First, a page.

7. Lol...Hi, 40/70! Just dropping by to catch up on you guys. I genuinely enjoy reading the discussions that take place in this subforum, as well as the comrodary shared amongst all of you. That aside, I'd be somewhat disingenuous if I didn't admit to being intrigued by the latest model runs...albiet, tempered by the mixing concerns associated with this setup. I don't typically chase winter storms without signigicant blizzard potential (due to the logistics and expense required), but I might be tempted to chase a large snowfall event, given the time of year. Regardless, I simply enjoy keeping up with you guys! And, I'm always rooting for you guys to do well, whether I'm there to witness it first-hand, or not.
  8. Thanks ORH_wxman for this extremely thoughtful post! As shared in the previous post, there are many "silver linings" that I can take from this experience, and enjoyed it, nonetheless. Another example being that I just found confirmation of the TSPL I thought I had witnessed between Newark, NJ and NYC (METAR lists it for both EWR & LGA), during the torrents of pounding sleet I described and you referenced. Since I didn't see a flash and the rumble wasn't as distinguishable as all the occurrences of TSSN I observed during the February blizzard, I wasn't quite sure it had actually taken place. I will attach a screen shot of the general time of its occurence. Congrats on verifying blizzard conditions and experiencing one of ORH's largest March snowstorms! I'm rooting hard for you and all others in this subforum (my personal favorite) to get an overachieving snowfall before this BN cold period comes to an end.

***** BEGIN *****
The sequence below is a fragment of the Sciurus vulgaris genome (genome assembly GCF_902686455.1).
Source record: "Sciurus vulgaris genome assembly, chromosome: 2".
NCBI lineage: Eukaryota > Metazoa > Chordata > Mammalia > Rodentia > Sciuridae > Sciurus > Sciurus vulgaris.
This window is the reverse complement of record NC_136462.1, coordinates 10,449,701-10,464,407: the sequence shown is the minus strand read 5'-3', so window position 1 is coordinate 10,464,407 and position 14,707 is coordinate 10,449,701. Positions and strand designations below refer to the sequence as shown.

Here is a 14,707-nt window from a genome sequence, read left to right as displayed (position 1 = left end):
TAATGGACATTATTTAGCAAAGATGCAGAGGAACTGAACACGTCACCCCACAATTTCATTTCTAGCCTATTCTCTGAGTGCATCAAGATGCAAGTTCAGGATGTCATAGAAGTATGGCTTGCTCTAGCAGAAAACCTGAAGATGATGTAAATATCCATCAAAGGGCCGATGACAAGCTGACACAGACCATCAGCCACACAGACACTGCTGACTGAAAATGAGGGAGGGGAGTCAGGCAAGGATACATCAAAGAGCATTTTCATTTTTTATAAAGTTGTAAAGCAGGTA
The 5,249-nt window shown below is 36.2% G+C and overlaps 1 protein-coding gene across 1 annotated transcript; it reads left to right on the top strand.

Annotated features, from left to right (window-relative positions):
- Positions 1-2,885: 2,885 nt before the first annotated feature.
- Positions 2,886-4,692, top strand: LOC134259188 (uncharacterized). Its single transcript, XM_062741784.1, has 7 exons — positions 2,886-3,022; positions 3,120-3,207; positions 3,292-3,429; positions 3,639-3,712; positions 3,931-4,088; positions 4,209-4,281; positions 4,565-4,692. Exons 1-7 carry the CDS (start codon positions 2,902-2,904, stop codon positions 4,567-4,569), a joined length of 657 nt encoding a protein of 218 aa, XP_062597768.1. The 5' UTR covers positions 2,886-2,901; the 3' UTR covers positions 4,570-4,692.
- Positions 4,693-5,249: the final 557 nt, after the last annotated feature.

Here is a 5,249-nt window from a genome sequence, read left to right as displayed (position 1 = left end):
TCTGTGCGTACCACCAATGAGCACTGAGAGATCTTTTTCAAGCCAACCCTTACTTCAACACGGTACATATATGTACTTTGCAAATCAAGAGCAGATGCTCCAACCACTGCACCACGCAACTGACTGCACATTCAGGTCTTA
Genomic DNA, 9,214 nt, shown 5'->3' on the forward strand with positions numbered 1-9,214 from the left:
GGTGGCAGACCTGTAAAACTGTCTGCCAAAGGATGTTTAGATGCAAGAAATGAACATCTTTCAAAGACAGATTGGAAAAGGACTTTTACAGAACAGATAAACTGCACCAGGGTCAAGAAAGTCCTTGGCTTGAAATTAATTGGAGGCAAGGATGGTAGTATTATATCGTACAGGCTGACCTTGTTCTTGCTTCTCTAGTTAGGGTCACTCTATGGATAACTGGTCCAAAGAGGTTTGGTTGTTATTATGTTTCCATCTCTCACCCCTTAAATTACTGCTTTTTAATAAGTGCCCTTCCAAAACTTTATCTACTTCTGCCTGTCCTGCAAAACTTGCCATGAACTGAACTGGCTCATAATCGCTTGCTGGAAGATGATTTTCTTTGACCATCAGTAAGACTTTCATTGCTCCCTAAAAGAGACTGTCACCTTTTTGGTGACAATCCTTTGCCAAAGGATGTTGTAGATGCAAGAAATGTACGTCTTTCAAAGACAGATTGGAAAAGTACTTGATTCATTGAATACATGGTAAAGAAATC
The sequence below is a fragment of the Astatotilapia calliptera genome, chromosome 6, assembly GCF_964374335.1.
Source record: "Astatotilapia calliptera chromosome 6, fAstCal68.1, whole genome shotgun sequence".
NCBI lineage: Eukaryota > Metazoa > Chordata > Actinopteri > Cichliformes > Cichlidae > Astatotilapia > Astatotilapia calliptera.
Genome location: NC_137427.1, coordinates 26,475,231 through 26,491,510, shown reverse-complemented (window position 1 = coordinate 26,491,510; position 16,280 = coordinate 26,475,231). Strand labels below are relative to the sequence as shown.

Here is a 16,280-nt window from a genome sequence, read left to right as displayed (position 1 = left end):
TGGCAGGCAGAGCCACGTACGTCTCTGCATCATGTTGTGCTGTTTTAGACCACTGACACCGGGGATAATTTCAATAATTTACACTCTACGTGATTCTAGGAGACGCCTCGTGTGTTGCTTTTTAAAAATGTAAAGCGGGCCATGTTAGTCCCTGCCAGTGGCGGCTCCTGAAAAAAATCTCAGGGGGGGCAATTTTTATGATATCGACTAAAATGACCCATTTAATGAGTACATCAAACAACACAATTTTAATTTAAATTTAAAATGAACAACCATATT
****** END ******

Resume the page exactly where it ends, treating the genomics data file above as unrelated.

9. Thanks for the very kind words, Tamarack! Even though it wasn't the truly epic event I had hoped to document (for the areas I was able to get to) and didn't capture much video or take any pics, it was still worth it to enjoy one last significant storm event before the season concludes. It's one thing to be disappointed that one's initial hopes and expectations weren't necessarily realized, and quite another to fail to appreciate the positives derived from the experience. In this case, I can take further solace in that both BDL (#1) and ALB (#6) each recorded one of their top 6 largest 24 hour March snowstorms; with it even registering as a tie for 8th largest one day snowstorm in ALB records. Looking back through the obs at the various stations in the areas I traversed at those particular time periods, they confirm my impression of the blizzard conditions I saw in parts of W CT and E NY...despite each station falling just short of the full 3 hours straight required to verify a blizzard. Both OXC and BDL are prime examples, which by definition, constitute "near blizzard conditions." Not to mention, all of these areas tallied more than 1' of snow; with some just S of Albany reporting 2'. These are the things I need to focus on rather than the disappointment derived by my greater expectations for this particular event. And, it's not all about me, as I'm genuinely excited for ALL of those in this subforum who did have their own expectations realized, and even greatly surpassed, in many cases! For most others, they still saw snow totals exceeding a foot and/or very impressive winds! Thanks again, Tamarack, for the very thoughtful post!